Composting mortalities provides an inexpensive mechanism that addresses all of these key criteria. Animal carcasses are ideally suited for composting, providing the most important element necessary to drive the compost system, nitrogen (Carr, 2004). Previous studies have documented successful composting of animal carcasses using a host of ingredients, including: sawdust (Glanville (1995), Glanville and Trampel (1997), Keener et al. (2000) and Carr (2004)), animal manure and sawdust combinations (Looper (2001), and Mukhtar (2003), and wood chips (Bonhotal, 2004).
The plan developed by the team allowed for emergency composting to immediately take place within eight coastal Maine communities (Falmouth, Kennebunkport, Ogunquit, Old Orchard Beach, Saco, Yarmouth, York, and Wells). A fact sheet and guidance document (Notification, Handling and Disposal Procedures for Marine Mammal Carcasses) were created and between late September and October 2018, MEDEP staff met with eight Maine Coastal communities to set up mortality composting operations. The process included several important components that relied heavily upon each coastal communities’ willingness to take an active role in the response for strandings within their boundaries.
Once a stranded animal was located, complainants were requested to call their local police department. Emergency dispatchers would then notify the Maine Marine Animal Reporting Hotline and either the MMOME or College of the Atlantic would send staff to assess, measure and take samples from each mortality.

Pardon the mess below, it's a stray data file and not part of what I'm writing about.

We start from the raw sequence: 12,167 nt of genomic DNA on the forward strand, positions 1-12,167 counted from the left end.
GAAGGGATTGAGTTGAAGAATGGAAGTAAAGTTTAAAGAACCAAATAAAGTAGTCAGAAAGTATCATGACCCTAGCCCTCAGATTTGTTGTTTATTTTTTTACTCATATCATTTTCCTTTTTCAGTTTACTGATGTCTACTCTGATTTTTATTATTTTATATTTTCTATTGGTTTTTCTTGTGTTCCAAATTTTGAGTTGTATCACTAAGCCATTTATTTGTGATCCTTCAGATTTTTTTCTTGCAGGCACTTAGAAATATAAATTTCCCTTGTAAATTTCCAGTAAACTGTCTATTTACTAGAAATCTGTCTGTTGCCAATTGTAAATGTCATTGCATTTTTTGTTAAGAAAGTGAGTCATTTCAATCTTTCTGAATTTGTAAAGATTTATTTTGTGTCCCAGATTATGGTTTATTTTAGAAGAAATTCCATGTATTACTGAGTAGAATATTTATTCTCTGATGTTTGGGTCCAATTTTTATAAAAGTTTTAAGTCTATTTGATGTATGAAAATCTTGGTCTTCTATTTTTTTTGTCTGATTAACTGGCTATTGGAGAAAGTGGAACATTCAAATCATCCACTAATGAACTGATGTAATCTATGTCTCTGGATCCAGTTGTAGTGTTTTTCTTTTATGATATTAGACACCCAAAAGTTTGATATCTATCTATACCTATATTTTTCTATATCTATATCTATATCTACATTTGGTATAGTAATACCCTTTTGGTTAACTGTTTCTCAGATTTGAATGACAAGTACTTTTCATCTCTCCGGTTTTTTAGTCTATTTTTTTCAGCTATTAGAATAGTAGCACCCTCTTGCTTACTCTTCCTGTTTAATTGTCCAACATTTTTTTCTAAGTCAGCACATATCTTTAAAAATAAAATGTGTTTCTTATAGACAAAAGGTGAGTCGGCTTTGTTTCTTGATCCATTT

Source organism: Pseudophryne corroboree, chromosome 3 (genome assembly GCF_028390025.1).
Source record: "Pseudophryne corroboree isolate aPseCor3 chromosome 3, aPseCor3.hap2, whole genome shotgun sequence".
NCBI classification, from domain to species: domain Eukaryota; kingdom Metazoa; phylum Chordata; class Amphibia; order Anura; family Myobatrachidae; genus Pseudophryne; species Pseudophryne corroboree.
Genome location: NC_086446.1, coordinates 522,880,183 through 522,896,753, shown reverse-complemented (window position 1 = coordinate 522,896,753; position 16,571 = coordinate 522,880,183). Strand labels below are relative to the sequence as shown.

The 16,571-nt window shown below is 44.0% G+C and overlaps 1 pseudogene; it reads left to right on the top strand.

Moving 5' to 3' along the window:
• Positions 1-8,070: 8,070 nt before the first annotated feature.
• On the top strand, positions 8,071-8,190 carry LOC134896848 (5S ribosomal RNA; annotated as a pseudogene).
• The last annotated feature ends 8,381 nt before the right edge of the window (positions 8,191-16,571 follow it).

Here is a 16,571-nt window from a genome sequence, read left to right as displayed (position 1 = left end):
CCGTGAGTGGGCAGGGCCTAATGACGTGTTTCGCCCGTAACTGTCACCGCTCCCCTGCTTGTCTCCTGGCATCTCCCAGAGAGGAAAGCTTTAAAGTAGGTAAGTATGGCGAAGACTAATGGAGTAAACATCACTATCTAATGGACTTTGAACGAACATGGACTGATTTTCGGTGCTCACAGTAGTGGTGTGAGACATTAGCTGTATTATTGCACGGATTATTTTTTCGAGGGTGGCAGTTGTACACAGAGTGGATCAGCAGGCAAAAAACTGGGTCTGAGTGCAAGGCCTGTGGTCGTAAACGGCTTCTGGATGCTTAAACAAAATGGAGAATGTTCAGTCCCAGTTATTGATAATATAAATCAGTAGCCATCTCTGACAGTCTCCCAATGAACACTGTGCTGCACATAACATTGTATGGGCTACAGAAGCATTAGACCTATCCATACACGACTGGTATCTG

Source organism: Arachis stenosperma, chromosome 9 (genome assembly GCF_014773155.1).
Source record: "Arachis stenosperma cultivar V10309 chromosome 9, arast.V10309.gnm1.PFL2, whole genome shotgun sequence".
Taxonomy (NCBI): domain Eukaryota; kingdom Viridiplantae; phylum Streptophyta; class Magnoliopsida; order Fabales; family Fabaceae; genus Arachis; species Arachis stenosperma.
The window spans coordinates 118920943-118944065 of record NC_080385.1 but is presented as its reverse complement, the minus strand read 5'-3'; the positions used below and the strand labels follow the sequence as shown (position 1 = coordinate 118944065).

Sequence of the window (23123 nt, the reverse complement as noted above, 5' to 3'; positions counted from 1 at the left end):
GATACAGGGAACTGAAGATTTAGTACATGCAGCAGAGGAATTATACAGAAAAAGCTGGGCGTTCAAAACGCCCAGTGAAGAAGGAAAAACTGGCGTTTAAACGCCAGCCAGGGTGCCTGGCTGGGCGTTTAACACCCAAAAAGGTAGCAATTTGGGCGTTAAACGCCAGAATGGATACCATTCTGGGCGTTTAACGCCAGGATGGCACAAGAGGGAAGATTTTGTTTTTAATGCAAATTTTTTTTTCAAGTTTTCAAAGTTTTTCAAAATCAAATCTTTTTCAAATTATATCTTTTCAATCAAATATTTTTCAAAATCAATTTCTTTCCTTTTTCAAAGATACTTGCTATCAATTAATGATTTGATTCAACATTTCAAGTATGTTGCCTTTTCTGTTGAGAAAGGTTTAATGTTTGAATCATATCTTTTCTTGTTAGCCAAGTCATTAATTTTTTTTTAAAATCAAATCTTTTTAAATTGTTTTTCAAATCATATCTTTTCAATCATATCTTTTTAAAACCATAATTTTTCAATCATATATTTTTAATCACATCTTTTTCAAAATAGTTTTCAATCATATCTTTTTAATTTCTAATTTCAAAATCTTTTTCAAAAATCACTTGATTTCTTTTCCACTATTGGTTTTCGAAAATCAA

The next step was to notify the MEDEP and then a community response was initiated. This included coordinating with Town/City Police, Harbor Masters, Public Works and any other interested municipal officials to immediately retrieve the animal and bring it to a safe, secure location for composting. MEDEP staff would then arrive and help the community set up their initial pile, ensuring that the site was properly evaluated, general siting criteria were met, and that the locations would not create odors, attract scavenging animals or pollute ground and surface waters. Since most of these communities already had an existing leaf and yard trimmings composting operation, it was decided to add mortalities to active, working piles as opposed to trying to develop new sites. The following methodology was used to construct piles (King et al., 2005):
- A “bed” of carbonaceous materials (base), usually 18 to 24 inches in depth, and large enough to surround the entire carcass was laid out using “biologically active” materials such as fresh horse bedding. This is preferred as it provides a jump-start on the composting process. Additionally, this initial layer serves as a barrier to help absorb any liquids that are liberated by the carcass as it decomposes.
- The carcass was placed on the center of the bed, making certain that none of the carcass extended beyond the edge. Carcasses were vented in numerous locations to release trapped gasses and allow abdominal contents an opportunity to mix with compost ingredients.
- Carcasses — averaging 350 to 400 pounds and 5- to 7- feet in length — were covered with a minimum of 18 to 24 inches (additional cover material may be necessary on a case-by-case basis) of carbonaceous cover material to form a natural biofilter to eliminate odorous emissions and discourage attraction of scavenging animals. Again, a biologically active material is preferred for covering carcasses. The finished pile should be conical in shape with steep sides to help shed precipitation (Figure 1).
Once the initial pile had been established and Public Works staff were comfortable with the overall process, subsequent piles would be formed without MEDEP assistance.